To mix golf and baseball metaphors, Aiken’s 23-year-old golf community Woodside Plantation seems to have all its bases covered. It offers its residents a choice between a 36-hole golf club with modest member fees and a 27-hole more exclusive club with both equity and non-equity membership choices. Its selection of real estate runs the gamut from town homes that start in the low $300s to single-family estate homes that creep into seven figures, with hundreds of choices in between. For those looking to build their own home, properties range from around $60,000 for a wooded lot to the low $100s for lots with golf course views. You won’t spend more than a couple hundred thousand for the best lots in Woodside on an acre or more. After that, count on about $160 per square foot to fit and finish your personal palace in grand style. Also, the community provides such city services as sewers (no septic in Woodside), and for those who like to cook with gas, natural gas lines run through parts of Woodside.
In all, Woodside offers a wider range of choices than its two prime local competitors, Cedar Creek and Mt. Vintage Plantation, including proximity to retail and medical services. A mall is located just outside the community’s back gate and features a full range of retail stores, a wellness and medical center and array of restaurants (the charming center of Aiken, which features additional shops and restaurants, is just a short drive down the road). But the mix of options inside the 2,800-acre community's four gates, especially the recreational activities, is what tends to attract families and retirees alike. Between the two clubs, residents have access to 14 Har-Tru and clay tennis courts, some lighted; six nature preserve areas and four lakes for non-motorized boating and fishing; a community garden center; and plenty of on-site dining through the two clubs. Aiken also has a long history of horse events, from steeplechase to other races, and an equestrian center is just outside the gates of Woodside.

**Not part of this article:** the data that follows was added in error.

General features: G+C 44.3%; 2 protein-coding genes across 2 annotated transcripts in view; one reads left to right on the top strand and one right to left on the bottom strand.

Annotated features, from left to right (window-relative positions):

The front pin position (day I played) is the easiest on the 3rd hole at Woodside
Plantation's Reserve Course. A back left positon would demand an extra club
or two and a lot more courage.
This all-activities-for-all-people approach has attracted an eclectic group of permanent residents to Woodside. Half of Woodsiders are retired and the other half are still working (and half of those are empty nesters “practicing” for eventual retirement). The most notable sub-group of residents is the Women of Woodside, an active bunch of the ladies who organize and promote everything from a newcomers club to book clubs, lunch clubs, gourmet cooking classes, gardening and an active community volunteer program. You won’t be lonely or inactive if you live at Woodside.
When I first visited Woodside Plantation five years ago, I found the club membership situation confusing. Club Corp of America runs the Woodside Plantation Golf Club and its Rees Jones and Bob Cupp courses; the Woodside developers own The Reserve Club at Woodside Plantation and its Nicklaus Design and Fuzzy Zoeller courses (only 10 holes open so far on the Zoeller course). Few residents at Woodside see the need to join both clubs and, thus, Woodside is somewhat in competition with itself on the golf front. Thus the community’s web site doesn’t exactly give the Club Corp courses top billing, but neither do they ignore them. Three and a half courses is still a good marketing proposition, no matter how different their fee structures are.
Fees at The Reserve Club are $17,000 for a non-refundable membership plan and $34,000 for a 100% refundable plan (after a minimum of two years membership). Dues run $349 per month. At the Woodside Plantation Golf Club, Club Corp charges an initiation fee of $6,000 for full family golf and dues of $332 per month. The fee is not refundable, but members have privileges at many of Club Corp’s other private clubs nationwide. According to Woodside sales representatives, families tend toward membership in the Woodside Club and retirees seem to favor The Reserve. Few join both, although many opt for a social membership at the one where they don’t play golf.